“I began to wonder: what would a manifesto for bad poetry look like? Would it differ either superficially or deeply from the art’s graver manifestos? It really wouldn’t have to. It would merely have to persuade, and persuasion sounds very much the same whether it is honest or dishonest. If it was any good it would hold great attractiveness as a snappy piece of writing, but, if followed, it would be certain to produce bad poetry. Some harmless sophistry. In this it would be more effective than any positive manifesto, because, if guided well, no-one who sets out to write a bad poem is going to accidentally write an excellent one.” Erik Kennedy lays out a manifesto for bad poetry, titled “Precepts for Perfection in Poetry,” for The Rumpus. For a counterpoint, pair with our own Nick Ripatrazone‘s look at very good and very sad poetry, “The Saddest Poem Ever Written.”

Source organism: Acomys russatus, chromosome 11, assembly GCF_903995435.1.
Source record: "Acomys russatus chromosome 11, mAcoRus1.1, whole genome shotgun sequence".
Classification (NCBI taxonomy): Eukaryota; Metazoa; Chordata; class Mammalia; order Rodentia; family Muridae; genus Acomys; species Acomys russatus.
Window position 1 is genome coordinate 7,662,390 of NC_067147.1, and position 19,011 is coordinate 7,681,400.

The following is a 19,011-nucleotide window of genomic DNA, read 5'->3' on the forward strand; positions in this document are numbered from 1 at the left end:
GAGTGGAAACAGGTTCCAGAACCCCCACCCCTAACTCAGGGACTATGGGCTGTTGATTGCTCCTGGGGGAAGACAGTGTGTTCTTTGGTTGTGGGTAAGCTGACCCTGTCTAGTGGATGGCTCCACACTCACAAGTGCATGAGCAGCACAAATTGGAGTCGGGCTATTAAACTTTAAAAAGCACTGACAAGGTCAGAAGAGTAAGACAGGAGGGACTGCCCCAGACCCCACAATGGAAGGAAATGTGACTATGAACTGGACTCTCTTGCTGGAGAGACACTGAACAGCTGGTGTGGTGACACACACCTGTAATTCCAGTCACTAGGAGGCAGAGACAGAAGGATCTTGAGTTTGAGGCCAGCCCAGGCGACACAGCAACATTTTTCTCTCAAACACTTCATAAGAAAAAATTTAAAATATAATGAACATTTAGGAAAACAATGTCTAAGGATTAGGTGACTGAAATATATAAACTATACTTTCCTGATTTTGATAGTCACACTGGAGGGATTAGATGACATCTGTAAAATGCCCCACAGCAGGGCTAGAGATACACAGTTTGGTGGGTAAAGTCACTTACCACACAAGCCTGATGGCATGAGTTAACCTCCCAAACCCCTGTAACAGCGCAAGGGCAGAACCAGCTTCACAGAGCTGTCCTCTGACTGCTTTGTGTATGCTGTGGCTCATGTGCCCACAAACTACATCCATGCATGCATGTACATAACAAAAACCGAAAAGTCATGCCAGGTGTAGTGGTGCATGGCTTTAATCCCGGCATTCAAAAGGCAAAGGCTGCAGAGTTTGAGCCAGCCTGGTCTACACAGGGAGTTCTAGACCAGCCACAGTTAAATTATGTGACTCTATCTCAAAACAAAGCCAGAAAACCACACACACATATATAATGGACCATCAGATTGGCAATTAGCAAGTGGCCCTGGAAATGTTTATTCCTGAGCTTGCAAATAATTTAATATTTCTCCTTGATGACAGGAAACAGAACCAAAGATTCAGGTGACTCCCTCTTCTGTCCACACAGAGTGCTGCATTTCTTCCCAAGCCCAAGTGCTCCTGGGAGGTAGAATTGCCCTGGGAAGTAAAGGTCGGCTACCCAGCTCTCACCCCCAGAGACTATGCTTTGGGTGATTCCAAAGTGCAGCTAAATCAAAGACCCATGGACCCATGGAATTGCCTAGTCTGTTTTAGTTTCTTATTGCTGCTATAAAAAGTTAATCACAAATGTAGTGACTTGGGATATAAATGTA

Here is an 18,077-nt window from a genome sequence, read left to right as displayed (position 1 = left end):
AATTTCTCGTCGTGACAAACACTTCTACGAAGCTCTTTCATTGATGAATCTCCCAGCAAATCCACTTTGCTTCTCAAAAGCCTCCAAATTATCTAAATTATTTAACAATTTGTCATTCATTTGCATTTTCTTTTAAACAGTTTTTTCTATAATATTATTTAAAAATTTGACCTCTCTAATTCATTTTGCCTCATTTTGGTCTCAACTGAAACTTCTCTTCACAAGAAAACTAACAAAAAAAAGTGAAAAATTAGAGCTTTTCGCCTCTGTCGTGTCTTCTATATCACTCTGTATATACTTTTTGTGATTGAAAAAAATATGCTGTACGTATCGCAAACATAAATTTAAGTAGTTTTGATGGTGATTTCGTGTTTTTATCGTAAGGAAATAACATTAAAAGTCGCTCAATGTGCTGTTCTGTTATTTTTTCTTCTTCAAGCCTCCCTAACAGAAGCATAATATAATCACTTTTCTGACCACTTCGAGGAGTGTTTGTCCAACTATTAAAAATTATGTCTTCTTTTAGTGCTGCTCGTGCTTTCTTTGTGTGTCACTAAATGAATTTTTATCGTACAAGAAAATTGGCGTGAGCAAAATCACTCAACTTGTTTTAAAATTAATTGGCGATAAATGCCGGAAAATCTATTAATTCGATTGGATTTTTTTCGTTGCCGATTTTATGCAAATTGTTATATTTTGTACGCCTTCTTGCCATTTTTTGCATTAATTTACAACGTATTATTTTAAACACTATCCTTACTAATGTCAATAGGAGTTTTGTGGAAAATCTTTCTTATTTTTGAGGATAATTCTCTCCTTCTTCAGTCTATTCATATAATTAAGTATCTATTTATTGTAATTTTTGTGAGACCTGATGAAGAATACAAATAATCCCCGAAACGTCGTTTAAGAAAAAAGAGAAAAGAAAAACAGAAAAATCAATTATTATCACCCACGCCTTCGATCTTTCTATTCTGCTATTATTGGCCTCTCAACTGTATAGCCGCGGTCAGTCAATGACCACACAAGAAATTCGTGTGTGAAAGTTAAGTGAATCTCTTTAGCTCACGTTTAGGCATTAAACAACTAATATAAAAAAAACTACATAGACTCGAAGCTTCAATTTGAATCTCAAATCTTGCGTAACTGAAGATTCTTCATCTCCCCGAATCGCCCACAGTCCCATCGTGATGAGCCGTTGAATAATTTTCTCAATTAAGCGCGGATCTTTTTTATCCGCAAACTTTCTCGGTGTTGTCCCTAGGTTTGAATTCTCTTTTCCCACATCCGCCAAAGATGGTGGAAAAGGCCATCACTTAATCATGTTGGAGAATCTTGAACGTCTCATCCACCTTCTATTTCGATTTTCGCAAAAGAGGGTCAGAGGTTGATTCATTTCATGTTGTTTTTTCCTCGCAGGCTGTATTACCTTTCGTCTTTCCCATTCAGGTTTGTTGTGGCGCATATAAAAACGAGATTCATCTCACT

In addition to House of Holes‘ recent coverage in the New York Review of Books and Open Letters Monthly (and on The Millions), the latest edition of The Paris Review features an interview with “mad scientist of smut” Nicholson Baker. (You can check out an excerpt here.) But for those still unsatisfied, Adam Wilson has assembled a canon of raunchy literature.